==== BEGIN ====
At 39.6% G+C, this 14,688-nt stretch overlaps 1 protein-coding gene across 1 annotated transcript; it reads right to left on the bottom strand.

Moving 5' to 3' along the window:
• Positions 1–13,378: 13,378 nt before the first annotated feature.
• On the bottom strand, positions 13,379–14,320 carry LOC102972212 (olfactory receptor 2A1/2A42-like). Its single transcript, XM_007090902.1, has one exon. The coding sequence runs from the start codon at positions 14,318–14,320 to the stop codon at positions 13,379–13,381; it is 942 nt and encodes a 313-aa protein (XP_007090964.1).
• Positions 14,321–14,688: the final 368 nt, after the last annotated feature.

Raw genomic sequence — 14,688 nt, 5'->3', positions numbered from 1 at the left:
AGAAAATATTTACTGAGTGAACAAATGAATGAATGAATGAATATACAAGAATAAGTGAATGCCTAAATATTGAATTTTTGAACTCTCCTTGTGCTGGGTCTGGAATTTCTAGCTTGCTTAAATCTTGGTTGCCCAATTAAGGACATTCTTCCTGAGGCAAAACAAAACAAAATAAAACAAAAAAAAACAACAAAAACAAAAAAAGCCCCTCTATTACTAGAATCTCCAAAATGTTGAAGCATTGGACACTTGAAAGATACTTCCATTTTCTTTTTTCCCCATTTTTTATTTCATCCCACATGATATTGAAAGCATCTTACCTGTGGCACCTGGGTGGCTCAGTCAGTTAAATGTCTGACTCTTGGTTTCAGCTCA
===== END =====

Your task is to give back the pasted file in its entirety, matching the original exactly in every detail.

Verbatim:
At 39.6% G+C, this 14,688-nt stretch overlaps 1 protein-coding gene across 1 annotated transcript; it reads right to left on the bottom strand.

Moving 5' to 3' along the window:
• Positions 1–13,378: 13,378 nt before the first annotated feature.
• On the bottom strand, positions 13,379–14,320 carry LOC102972212 (olfactory receptor 2A1/2A42-like). Its single transcript, XM_007090902.1, has one exon. The coding sequence runs from the start codon at positions 14,318–14,320 to the stop codon at positions 13,379–13,381; it is 942 nt and encodes a 313-aa protein (XP_007090964.1).
• Positions 14,321–14,688: the final 368 nt, after the last annotated feature.

Raw genomic sequence — 14,688 nt, 5'->3', positions numbered from 1 at the left:
AGAAAATATTTACTGAGTGAACAAATGAATGAATGAATGAATATACAAGAATAAGTGAATGCCTAAATATTGAATTTTTGAACTCTCCTTGTGCTGGGTCTGGAATTTCTAGCTTGCTTAAATCTTGGTTGCCCAATTAAGGACATTCTTCCTGAGGCAAAACAAAACAAAATAAAACAAAAAAAAACAACAAAAACAAAAAAAGCCCCTCTATTACTAGAATCTCCAAAATGTTGAAGCATTGGACACTTGAAAGATACTTCCATTTTCTTTTTTCCCCATTTTTTATTTCATCCCACATGATATTGAAAGCATCTTACCTGTGGCACCTGGGTGGCTCAGTCAGTTAAATGTCTGACTCTTGGTTTCAGCTCA